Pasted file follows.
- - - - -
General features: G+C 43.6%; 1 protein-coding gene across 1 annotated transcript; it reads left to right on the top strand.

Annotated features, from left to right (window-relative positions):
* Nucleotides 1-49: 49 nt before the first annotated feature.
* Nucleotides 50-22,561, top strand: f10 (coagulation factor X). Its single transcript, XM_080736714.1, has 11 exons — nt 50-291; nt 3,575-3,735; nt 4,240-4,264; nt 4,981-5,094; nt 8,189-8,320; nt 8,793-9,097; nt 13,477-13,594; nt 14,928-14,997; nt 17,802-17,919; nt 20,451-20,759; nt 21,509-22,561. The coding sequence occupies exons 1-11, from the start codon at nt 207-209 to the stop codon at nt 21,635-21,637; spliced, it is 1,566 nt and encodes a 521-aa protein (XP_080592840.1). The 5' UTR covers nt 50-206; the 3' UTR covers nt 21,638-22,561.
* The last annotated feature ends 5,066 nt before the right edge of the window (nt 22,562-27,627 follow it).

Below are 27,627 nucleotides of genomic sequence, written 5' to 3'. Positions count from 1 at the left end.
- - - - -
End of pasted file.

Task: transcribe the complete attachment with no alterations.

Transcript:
General features: G+C 43.6%; 1 protein-coding gene across 1 annotated transcript; it reads left to right on the top strand.

Annotated features, from left to right (window-relative positions):
* Nucleotides 1-49: 49 nt before the first annotated feature.
* Nucleotides 50-22,561, top strand: f10 (coagulation factor X). Its single transcript, XM_080736714.1, has 11 exons — nt 50-291; nt 3,575-3,735; nt 4,240-4,264; nt 4,981-5,094; nt 8,189-8,320; nt 8,793-9,097; nt 13,477-13,594; nt 14,928-14,997; nt 17,802-17,919; nt 20,451-20,759; nt 21,509-22,561. The coding sequence occupies exons 1-11, from the start codon at nt 207-209 to the stop codon at nt 21,635-21,637; spliced, it is 1,566 nt and encodes a 521-aa protein (XP_080592840.1). The 5' UTR covers nt 50-206; the 3' UTR covers nt 21,638-22,561.
* The last annotated feature ends 5,066 nt before the right edge of the window (nt 22,562-27,627 follow it).

Below are 27,627 nucleotides of genomic sequence, written 5' to 3'. Positions count from 1 at the left end.